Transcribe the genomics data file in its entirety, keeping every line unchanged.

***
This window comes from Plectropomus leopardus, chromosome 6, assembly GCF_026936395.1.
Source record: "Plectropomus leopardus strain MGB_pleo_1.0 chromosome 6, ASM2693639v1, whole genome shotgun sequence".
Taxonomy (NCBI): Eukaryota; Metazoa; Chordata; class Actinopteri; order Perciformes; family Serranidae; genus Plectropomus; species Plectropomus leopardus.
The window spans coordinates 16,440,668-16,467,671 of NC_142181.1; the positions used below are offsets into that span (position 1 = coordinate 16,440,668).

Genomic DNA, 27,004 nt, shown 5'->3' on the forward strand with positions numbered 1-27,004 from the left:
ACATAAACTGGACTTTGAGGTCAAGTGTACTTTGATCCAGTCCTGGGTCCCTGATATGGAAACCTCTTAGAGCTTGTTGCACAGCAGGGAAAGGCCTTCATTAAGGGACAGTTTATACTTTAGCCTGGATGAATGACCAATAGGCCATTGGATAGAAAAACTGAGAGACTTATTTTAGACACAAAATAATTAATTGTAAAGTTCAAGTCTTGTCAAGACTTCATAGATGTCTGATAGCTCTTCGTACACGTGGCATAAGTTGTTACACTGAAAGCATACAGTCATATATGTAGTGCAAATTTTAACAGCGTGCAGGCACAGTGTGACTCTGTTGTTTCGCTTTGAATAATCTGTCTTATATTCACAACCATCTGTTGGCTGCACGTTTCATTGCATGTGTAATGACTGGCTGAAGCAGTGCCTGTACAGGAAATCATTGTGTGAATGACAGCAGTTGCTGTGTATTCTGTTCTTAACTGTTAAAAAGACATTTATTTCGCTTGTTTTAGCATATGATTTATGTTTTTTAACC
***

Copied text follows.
This window comes from Plectropomus leopardus, chromosome 6, assembly GCF_026936395.1.
Source record: "Plectropomus leopardus strain MGB_pleo_1.0 chromosome 6, ASM2693639v1, whole genome shotgun sequence".
Taxonomy (NCBI): Eukaryota; Metazoa; Chordata; class Actinopteri; order Perciformes; family Serranidae; genus Plectropomus; species Plectropomus leopardus.
The window spans coordinates 16,440,668-16,467,671 of NC_142181.1; the positions used below are offsets into that span (position 1 = coordinate 16,440,668).

Genomic DNA, 27,004 nt, shown 5'->3' on the forward strand with positions numbered 1-27,004 from the left:
ACATAAACTGGACTTTGAGGTCAAGTGTACTTTGATCCAGTCCTGGGTCCCTGATATGGAAACCTCTTAGAGCTTGTTGCACAGCAGGGAAAGGCCTTCATTAAGGGACAGTTTATACTTTAGCCTGGATGAATGACCAATAGGCCATTGGATAGAAAAACTGAGAGACTTATTTTAGACACAAAATAATTAATTGTAAAGTTCAAGTCTTGTCAAGACTTCATAGATGTCTGATAGCTCTTCGTACACGTGGCATAAGTTGTTACACTGAAAGCATACAGTCATATATGTAGTGCAAATTTTAACAGCGTGCAGGCACAGTGTGACTCTGTTGTTTCGCTTTGAATAATCTGTCTTATATTCACAACCATCTGTTGGCTGCACGTTTCATTGCATGTGTAATGACTGGCTGAAGCAGTGCCTGTACAGGAAATCATTGTGTGAATGACAGCAGTTGCTGTGTATTCTGTTCTTAACTGTTAAAAAGACATTTATTTCGCTTGTTTTAGCATATGATTTATGTTTTTTAACC